The 469-mile Blue Ridge Parkway is one of the most beautiful drives in America. It also happens to be my favorite drive in the country. But with hundreds of scenic overlooks, miles of hiking trails, and dozens of attractions, what should you be sure to see? These are the 15 places you must visit on the Blue Ridge Parkway. It’s a good start.
1. Humpback Rocks Visitor Center at Milepost 5.8
Just a few miles from the Northern Entrance to the Parkway in Waynesboro, the Humpback Rocks Visitor Center is a great start to your journey. The small visitor center has a nice gift shop and information desk where you can collect your National Park Passport Stamp, pick up a map to the Parkway, and get some information.
The Outdoor Farm Museum is beside the visitor center along a short, paved trail. The exhibit includes a very nice log home to tour and a few examples of farm life in the Appalachian Mountains.
At the Humpback Gap Overlook at Milepost 6 you can access the Humpback Rocks Trail. The 7.8-mile roundtrip hike includes Humpback Rocks, Humpback Mountain, and the Humpback Rocks Picnic Area. A popular day hike is the 2-mile roundtrip hike to Humpback Rock that includes a strenuous 700’ climb to a breathtaking view.
2. James River Visitor Center at Milepost 63.7
The next visitor center on the Parkway also happens to be another cool place to visit and stretch your legs. At just 650 feet above sea level the bridge crossing the James River is the lowest point on the entire Blue Ridge Parkway. The small visitor center has restrooms and information desk open during normal business hours.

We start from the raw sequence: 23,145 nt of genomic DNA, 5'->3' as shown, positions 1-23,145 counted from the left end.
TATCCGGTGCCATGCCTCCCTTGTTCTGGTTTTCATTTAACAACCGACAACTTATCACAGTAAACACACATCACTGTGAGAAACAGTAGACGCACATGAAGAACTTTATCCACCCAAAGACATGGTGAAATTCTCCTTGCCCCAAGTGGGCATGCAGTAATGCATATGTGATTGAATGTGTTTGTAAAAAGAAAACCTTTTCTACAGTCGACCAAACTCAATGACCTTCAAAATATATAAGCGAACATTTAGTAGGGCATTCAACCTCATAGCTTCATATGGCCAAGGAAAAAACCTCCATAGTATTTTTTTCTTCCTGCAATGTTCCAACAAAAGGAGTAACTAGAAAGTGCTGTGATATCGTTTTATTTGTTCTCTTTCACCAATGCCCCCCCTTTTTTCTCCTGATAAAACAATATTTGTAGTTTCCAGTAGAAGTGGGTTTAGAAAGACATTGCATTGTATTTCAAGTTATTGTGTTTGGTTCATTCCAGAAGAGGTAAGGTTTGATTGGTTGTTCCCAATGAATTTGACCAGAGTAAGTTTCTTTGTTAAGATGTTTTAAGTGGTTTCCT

There are three trails to hike at the James River Visitor Center. The Trail of Trees Trail is an easy 0.4-mile loop trail from the visitor center. The 0.4-mile Canal Lock Trail includes a rather cool walk along a pedestrian path beneath the highway bridge over the James River. On the other side of the river the trail leads to the restored Battery Creek Lock.
The final hiking trail is more strenuous but also more exciting. The 7-mile roundtrip Otter Creek Trail ascends from the visitor center to Otter Lake and then along Otter Creek to the campground. The best hiking option is just a 1.5-mile roundtrip hike from the visitor center to the end of Otter Lake where you’ll find a nice waterfall at the dam.
3. Apple Orchard Mountain at Milepost 76.5
At 3,950 feet above sea level the Apple Orchard Mountain Overlook is the highest point on the Blue Ridge Parkway in Virginia. This is ironic considering that just lowest point on the Parkway is just 13 miles north at the James River Visitor Center.
Admittedly there isn’t much to do at the Apple Orchard Mountain Overlook other than read the info on a large board and admire the view across the landscape. The summit of Apple Orchard Mountain is the property of a US Navy radar station, although it is possible to hike there via the Appalachian Trail. You can park at the Sunset Field Overlook at Milepost 78.4 to access the Appalachian Trail for the hike.
4. Peaks of Otter at Milepost 86
There is so much to do at the Peaks of Otter it’s no wonder it is one of the most popular Blue Ridge Parkway destinations in Virginia.
The Peaks of Otter Lodge is a wonderful place to spend a night or two. The lodge is located on the edge of Abbott Lake and features a grand view of Sharp Top Mountain. The lodge includes 63 rooms all with a view of the lake.
The Lake View Restaurant is a popular dining destination for locals and guests alike. The full service restaurant features delicious meals throughout the day with stunning views of the lake and mountain.
The Peaks of Otter Campground is located on the opposite side of the lake from the lodge. The campground has 141 sites with 53 of them designed for RVs and campers. A large picnic area nearby also gives you place to enjoy a quick meal.